Fri, Sep 21, 2018 - Page 8 News List

EDITORIAL: Prejudice threatens visa waivers

A policy announced this month giving Russians visa-free entry for up to 14 days, like similar privileges granted to other nations, is designed to boost tourism. However, it is important not to let misconceptions put a damper on a well-intended measure.

Shortly after the Ministry of Foreign Affairs announced the one-year trial on Sept. 6, media outlets expressed concern that the policy could bring more Russian prostitutes to Taiwan.

Such reactions are common when the government grants visa-waiver privileges to people from countries toward which Taiwanese are prejudiced, most notably Southeast Asian nations covered by the New Southbound Policy.

To boost tourism to Taiwan and facilitate people-to-people exchanges between this nation and those covered by the New Southbound Policy, the government in August 2016 granted visa-free entry to Thai and Bruneian nationals on a trial basis and to Philippine nationals in November last year.

Those trial periods were in July extended for another year due to the success in attracting more tourists from the three nations.

Tourism Bureau statistics show that the number of Thai visitors to Taiwan rose from 124,409 in 2015 to 292,534 last year. The number of visitors from the Philippines jumped by more than 150,000 over the same period, from 139,217 in 2015 to 290,784 last year.

While the growth in visitor numbers from Southeast Asia is a cause for celebration for many, especially as the tourism industry has taken a hit after Beijing reduced the number of Chinese visitors to Taiwan since the Democratic Progressive Party administration took office in 2016, for some it has been a cause for worry — often due to ethnicity-based prejudices.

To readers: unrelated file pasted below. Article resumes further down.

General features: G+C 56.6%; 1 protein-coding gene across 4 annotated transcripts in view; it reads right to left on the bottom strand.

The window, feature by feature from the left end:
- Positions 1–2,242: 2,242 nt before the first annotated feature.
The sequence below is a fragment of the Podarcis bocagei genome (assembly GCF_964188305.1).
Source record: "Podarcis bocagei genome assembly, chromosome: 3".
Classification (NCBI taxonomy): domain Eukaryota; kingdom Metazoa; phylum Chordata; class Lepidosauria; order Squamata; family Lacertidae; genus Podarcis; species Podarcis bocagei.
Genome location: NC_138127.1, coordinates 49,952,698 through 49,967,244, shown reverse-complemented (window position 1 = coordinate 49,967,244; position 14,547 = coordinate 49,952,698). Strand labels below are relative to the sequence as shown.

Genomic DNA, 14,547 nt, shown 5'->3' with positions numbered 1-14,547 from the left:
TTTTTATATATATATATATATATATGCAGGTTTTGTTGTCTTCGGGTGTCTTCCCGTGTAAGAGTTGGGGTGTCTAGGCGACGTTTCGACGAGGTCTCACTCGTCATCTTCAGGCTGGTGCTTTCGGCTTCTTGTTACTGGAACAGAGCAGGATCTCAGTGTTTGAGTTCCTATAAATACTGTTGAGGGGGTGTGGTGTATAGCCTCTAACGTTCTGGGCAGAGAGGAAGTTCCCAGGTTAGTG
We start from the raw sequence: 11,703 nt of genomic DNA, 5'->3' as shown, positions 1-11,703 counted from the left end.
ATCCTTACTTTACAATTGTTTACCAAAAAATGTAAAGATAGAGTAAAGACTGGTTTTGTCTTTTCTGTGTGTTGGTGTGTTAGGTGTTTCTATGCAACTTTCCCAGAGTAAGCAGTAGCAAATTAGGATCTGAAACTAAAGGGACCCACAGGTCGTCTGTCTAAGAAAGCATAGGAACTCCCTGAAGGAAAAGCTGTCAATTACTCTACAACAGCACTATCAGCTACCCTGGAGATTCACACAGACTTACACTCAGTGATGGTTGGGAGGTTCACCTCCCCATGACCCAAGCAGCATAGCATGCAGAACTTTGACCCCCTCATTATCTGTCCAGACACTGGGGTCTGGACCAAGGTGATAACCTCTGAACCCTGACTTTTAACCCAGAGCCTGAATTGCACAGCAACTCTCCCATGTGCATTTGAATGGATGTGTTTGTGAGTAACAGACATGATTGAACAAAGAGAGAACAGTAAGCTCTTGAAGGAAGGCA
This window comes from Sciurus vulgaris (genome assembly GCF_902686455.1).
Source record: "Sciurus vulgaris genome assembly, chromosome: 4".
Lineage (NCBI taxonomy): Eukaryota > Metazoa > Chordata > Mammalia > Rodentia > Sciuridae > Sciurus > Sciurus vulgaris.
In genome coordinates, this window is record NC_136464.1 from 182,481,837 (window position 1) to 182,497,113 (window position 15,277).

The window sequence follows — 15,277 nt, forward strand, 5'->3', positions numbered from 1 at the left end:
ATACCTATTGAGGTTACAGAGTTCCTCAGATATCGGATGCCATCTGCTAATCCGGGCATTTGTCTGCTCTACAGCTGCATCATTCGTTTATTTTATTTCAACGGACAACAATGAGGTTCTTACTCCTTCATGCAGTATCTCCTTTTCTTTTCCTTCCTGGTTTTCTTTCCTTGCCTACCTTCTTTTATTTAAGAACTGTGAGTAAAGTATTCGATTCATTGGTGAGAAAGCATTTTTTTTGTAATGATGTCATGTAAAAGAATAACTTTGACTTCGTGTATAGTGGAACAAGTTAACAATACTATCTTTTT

Discrimination against Southeast Asians has always been a huge problem in Taiwan and might be among the key reasons for the mistreatment of migrant workers from the region. There is a deeply ingrained misconception that Southeast Asians are more likely to commit crimes, and pose a threat to social stability and public safety.

However, official statistics tell a different story.

Ministry of Labor data show that there were 676,142 migrant workers from Southeast Asia in Taiwan last year, of which 1,850, or about 0.27 percent, were convicted of a crime

That means only 2.7 out of 1,000 Southeast Asian migrant workers broke the law last year, as opposed to the 12.46 out of every 1,000 Taiwanese that did so, according to National Police Agency data.

Although more Thai women have been arrested for acts of indecency since the introduction of visa-free privileges — 309 last year, compared with three in 2015, according to National Immigration Agency data — that number translates to 1.06 out of 1,000 Thai visitors last year.

There are always risks to opening the door to outsiders, but it is unwise to blow fears based on discrimination or misconceptions out of proportion.

Instead, the situation should be rationally assessed and measures put in place to make sure that the upsides of visa waivers continue to outweigh the downsides.

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